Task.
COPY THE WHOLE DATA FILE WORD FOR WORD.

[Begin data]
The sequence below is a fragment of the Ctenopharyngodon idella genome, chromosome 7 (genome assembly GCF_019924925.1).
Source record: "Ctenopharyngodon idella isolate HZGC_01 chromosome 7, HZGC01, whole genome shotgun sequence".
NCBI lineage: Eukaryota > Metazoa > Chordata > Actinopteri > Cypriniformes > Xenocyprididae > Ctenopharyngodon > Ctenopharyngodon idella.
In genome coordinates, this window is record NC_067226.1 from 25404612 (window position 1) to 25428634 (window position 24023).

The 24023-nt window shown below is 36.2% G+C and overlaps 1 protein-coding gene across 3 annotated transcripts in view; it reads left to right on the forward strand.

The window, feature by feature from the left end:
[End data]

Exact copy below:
The sequence below is a fragment of the Ctenopharyngodon idella genome, chromosome 7 (genome assembly GCF_019924925.1).
Source record: "Ctenopharyngodon idella isolate HZGC_01 chromosome 7, HZGC01, whole genome shotgun sequence".
NCBI lineage: Eukaryota > Metazoa > Chordata > Actinopteri > Cypriniformes > Xenocyprididae > Ctenopharyngodon > Ctenopharyngodon idella.
In genome coordinates, this window is record NC_067226.1 from 25404612 (window position 1) to 25428634 (window position 24023).

The 24023-nt window shown below is 36.2% G+C and overlaps 1 protein-coding gene across 3 annotated transcripts in view; it reads left to right on the forward strand.

The window, feature by feature from the left end: